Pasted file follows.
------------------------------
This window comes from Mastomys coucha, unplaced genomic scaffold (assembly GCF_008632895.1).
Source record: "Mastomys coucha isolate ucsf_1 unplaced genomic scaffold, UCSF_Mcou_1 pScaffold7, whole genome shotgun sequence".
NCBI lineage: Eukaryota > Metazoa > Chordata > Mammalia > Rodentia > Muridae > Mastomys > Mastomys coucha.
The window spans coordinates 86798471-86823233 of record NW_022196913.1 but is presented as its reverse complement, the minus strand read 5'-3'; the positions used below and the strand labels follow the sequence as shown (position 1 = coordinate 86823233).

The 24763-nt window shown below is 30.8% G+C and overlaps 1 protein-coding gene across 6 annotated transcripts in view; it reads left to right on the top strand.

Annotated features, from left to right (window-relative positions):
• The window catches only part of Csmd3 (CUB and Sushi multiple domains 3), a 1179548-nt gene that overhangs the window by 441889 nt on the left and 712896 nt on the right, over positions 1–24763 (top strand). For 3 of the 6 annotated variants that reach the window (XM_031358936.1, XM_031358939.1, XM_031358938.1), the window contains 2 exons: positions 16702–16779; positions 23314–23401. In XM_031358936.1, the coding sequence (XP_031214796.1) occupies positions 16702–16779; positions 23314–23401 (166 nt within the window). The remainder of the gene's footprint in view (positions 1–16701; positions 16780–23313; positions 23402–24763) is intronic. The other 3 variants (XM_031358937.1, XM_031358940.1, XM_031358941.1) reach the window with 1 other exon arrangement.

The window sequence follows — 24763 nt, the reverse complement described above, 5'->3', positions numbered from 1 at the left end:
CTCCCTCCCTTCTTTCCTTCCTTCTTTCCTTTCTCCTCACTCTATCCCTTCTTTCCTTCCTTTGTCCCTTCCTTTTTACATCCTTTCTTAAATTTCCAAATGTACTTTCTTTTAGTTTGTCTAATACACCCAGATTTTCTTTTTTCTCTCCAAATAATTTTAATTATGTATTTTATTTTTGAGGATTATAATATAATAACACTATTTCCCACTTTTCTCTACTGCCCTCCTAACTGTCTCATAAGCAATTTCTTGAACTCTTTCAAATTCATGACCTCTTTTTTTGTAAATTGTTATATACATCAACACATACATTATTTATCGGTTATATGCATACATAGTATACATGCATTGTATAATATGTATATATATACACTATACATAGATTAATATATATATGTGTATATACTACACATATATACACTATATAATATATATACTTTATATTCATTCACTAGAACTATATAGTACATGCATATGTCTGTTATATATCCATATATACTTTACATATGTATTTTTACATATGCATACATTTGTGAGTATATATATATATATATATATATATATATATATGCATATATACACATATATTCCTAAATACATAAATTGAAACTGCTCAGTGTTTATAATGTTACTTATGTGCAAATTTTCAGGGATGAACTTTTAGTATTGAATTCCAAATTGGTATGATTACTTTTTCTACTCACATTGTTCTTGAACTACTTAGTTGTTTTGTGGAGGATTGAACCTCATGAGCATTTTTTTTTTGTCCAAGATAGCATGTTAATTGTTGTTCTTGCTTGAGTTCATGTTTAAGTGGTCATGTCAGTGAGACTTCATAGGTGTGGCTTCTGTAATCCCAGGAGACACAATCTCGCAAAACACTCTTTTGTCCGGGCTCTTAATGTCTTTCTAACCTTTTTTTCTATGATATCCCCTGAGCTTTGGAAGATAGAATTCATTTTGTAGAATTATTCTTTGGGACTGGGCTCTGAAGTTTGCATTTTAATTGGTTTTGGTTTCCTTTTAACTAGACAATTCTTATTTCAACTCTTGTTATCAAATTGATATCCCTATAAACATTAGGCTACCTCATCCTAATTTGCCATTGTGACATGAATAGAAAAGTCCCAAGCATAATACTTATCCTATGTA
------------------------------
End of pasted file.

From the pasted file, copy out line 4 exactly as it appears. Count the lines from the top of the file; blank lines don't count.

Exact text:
The window spans coordinates 86798471-86823233 of record NW_022196913.1 but is presented as its reverse complement, the minus strand read 5'-3'; the positions used below and the strand labels follow the sequence as shown (position 1 = coordinate 86823233).